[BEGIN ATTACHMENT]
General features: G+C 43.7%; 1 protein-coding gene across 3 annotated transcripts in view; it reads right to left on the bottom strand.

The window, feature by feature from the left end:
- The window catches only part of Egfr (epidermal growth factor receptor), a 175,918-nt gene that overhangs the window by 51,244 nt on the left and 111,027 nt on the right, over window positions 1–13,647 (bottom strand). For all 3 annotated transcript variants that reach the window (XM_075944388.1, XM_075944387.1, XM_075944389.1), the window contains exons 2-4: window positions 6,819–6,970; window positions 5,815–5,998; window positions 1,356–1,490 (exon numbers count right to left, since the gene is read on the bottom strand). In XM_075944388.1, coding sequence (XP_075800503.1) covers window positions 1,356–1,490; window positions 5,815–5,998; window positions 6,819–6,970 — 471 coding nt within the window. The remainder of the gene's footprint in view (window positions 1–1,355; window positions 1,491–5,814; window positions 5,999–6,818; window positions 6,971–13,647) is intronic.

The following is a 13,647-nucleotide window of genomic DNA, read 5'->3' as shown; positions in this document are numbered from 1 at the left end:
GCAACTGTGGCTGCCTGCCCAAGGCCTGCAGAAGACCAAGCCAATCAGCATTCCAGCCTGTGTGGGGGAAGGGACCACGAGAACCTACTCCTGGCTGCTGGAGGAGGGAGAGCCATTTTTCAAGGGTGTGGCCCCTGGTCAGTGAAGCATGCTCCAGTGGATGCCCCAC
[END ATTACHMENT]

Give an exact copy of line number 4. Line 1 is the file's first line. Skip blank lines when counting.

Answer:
The following is a 13,647-nucleotide window of genomic DNA, read 5'->3' as shown; positions in this document are numbered from 1 at the left end: